Jan 28, 2020 | Joanne Lewis
Communality, it is a word borrowed from our Indigenous relatives of the South. It is defined as “the state or condition of being communal. A feeling or spirit of cooperation and belonging arising from common interests and goals.” It is a word used to describe our Indigenous communities. Historically, the solidarity of our tribes came with tangible advantages. For thousands of years, our people thrived in kinship, comradery, and stability. And, if we didn’t have it, we created it. Then, we were colonized.
At first the idea of historical trauma is a difficult concept to grasp. We often run into the “get over it, it happened years ago” mentality. Then, a friend explained to me: it takes seven generations of healing to rebuild the way of life of one generation ravaged by colonization, genocide, and war. Just one generation. What about two dozen generations of terrors? How long does it take to heal our communities then? Where do we start? There is an organization in Santa Fe, New Mexico, that has taken a unique approach to tackling these tough issues.
Establishing a way to help others
When Christina Castro, Autumn Gomez, and Autumn Rose Billie – all from Taos Pueblo – found themselves asking the same questions, they decided to take action. According to Christina, even within their own community they “felt marginalized and invisible.” Knowing many other urban Natives shared the same experience, they decided to address these social issues through the creation of a collaborative, Indigenous space. Thus, Three Sisters Collective was born in 2017.
The mission of Three Sisters Collective is to “re-center and re-matriate a Pueblo/Indigenous presence in Santa Fe (known traditionally as O’Gah Poe Geh) through art, activism, education, and community building.” Their happenings include a wide range of topics such as seed sovereignty education, vigils for victims of violence and oppression, and empowerment through dance and movement. The issue they address the most, however, is Missing and Murdered Indigenous Women [MMIW].
Women are highly revered
As Indigenous women go missing or are murdered at an alarming rate, we see the devastating effects within our tribes. Native women were the backbone of our cultures. We were the ones who passed down our culture, our knowledge, and our genes. Traditionally, women were seen as sacred beings. But due to colonization, the patriarchal mindset of women being inferior infested our communities. As such, our way of life deteriorated. Until women are respected and protected as it once was, healing is next to impossible.
Three Sisters Collective was inspired to take on the MMIW issue because “it is a natural extension of the work we do for female empowerment.” With Urgency in her voice, Christina said, “It is an issue that hits close to home. There are people in our community who are going missing.” She proceeded to list the names of Native women/girls that were found murdered in this area. Destinee found in Tesuque, murder unsolved. Renezmae is a 5-year-old, allegedly murdered by her stepfather. Tomika found in Albuquerque, murder unsolved… And the list goes on. According to the Urban Indian Health Institute, New Mexico has the highest number of documented MMIW cases.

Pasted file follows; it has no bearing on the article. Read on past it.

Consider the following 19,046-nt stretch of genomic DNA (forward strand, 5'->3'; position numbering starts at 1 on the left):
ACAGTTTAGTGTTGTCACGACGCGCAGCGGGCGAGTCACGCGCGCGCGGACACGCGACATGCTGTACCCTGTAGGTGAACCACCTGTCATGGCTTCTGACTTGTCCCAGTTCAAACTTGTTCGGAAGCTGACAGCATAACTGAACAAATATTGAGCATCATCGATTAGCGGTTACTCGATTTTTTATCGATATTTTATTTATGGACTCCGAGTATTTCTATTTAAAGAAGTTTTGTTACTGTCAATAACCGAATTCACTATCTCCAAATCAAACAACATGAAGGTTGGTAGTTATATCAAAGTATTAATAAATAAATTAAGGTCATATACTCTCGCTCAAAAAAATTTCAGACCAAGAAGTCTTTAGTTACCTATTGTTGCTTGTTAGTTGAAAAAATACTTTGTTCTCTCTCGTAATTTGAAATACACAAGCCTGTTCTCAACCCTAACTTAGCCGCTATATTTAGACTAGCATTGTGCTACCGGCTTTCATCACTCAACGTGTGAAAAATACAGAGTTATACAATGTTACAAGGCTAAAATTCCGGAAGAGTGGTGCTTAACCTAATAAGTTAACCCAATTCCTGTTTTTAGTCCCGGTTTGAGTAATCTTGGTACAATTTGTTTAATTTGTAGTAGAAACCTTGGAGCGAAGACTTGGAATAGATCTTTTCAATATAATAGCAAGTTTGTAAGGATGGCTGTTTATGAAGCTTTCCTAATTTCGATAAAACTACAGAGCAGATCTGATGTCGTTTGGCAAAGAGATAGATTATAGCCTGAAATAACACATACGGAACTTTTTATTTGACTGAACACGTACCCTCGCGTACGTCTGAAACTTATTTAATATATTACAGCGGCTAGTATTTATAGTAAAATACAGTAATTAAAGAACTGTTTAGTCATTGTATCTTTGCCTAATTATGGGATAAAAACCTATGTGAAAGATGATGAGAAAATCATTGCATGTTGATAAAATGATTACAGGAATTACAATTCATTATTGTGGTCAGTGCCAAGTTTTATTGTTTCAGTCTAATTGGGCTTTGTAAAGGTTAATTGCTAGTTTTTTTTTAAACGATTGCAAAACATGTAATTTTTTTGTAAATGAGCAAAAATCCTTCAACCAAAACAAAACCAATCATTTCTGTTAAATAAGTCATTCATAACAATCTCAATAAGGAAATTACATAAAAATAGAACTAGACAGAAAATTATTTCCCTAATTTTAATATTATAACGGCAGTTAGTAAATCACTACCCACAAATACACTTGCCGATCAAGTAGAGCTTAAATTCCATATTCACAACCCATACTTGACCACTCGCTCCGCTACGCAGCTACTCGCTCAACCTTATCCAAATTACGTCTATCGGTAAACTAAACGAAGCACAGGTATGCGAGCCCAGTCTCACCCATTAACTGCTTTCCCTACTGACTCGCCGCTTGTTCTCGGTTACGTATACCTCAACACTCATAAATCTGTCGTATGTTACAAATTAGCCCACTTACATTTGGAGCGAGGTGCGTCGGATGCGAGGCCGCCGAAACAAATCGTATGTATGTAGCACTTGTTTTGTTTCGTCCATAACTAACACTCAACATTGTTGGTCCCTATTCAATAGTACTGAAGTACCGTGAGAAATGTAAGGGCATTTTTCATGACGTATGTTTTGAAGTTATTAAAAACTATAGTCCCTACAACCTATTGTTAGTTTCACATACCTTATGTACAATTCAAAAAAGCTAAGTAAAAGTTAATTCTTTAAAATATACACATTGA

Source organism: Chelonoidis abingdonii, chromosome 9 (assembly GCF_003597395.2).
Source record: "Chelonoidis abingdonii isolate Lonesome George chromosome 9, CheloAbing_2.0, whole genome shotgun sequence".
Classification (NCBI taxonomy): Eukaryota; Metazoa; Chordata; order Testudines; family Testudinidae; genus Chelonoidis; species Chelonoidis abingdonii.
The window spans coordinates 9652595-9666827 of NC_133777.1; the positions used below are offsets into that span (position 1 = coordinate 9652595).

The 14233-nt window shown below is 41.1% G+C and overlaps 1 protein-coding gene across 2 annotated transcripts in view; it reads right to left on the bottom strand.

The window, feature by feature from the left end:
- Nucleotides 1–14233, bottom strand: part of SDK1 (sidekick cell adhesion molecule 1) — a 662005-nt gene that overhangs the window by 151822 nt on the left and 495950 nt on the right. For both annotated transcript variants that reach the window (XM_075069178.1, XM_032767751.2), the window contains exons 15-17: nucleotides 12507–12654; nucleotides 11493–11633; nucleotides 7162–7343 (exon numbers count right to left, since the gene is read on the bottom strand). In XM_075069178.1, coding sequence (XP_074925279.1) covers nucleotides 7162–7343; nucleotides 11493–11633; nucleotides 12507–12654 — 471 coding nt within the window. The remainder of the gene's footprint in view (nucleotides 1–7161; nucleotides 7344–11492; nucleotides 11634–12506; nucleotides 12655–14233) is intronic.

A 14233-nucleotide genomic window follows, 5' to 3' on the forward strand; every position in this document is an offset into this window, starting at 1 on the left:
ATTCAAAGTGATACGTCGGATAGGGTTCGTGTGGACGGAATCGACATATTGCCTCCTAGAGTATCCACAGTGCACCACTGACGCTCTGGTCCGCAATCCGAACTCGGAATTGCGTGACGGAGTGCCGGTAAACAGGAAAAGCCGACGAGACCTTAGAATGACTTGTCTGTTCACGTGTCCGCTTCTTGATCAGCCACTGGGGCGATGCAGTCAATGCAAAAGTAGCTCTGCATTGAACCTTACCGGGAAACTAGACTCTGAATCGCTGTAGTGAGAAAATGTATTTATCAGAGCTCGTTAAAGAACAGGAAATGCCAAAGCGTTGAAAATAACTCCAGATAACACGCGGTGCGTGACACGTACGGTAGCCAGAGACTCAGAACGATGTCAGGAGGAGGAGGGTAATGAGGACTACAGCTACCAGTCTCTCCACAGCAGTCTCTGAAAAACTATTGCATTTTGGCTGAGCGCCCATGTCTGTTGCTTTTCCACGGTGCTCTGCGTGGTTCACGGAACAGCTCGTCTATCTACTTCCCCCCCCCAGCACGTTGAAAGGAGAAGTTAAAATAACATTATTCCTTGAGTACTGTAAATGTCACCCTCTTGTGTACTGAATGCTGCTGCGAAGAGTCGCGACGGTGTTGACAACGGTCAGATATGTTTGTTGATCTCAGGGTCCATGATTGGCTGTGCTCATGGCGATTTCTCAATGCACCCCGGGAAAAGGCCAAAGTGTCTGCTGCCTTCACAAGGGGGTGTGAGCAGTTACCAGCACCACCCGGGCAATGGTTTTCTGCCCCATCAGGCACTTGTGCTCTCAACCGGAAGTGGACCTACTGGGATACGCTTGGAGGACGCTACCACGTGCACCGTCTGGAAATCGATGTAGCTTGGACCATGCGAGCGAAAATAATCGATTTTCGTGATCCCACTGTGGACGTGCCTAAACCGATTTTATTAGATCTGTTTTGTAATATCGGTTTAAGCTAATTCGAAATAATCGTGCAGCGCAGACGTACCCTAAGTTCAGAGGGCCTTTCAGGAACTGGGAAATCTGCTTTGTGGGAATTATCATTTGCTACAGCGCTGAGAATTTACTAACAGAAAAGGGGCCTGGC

The role of trauma
The complexity of MMIW extends into many factors including location, jurisdiction, isolation, and politics. It is difficult to create some sort of tangible solution to MMIW. Although awareness is a good first step to addressing this issue, we have to do something. “As Indigenous people,” Christina added, “we carry the genetics of not only the bad (historical trauma), but also the good, such as resilience.” One of the things that is in our hand is what we know best, creating communality among our people.
With the use of communality, Three Sisters Collective is filling a huge gap within the communities of northern New Mexico. Indigenous people are in need of an empowering urban community. Three Sisters Collective provides a space for Indigenous people to come together and express themselves in a safe environment. They have hosted self-defense classes along with MMIW memorials and marches.Creating a safe space
On January 11, 2020, hosted an event called “An Evening with the Spirit Line CD.” Produced by Three SistersCollective and Clara Natonabah, they debuted a CD that featured Native women singers, spoken word artists and activists addressing MMIW. One of the songs, “Say Her Name,” was written by Christina. “We are working to create a curriculum around the CD,” Christina added, “to discuss the issues about MMIW, to heal and build a safety net for the community. We need to create a space to heal from generational trauma.” CDs can be purchased through Three Sisters Collective, and all proceeds are donated to Sovereign Bodies Institute.
As the mother to a 6-year-old daughter, Christina carries the severity of MMIW in her daily life. “I feel the impact when I have to talk to her about her safety,” Christina’s voice quivered. “What I do can help to build stronger people. That’s the motivation behind Three Sisters Collective.” Despite the issues we face as Native women, we have the communality, resilience, and strength to build strong women in our communities.
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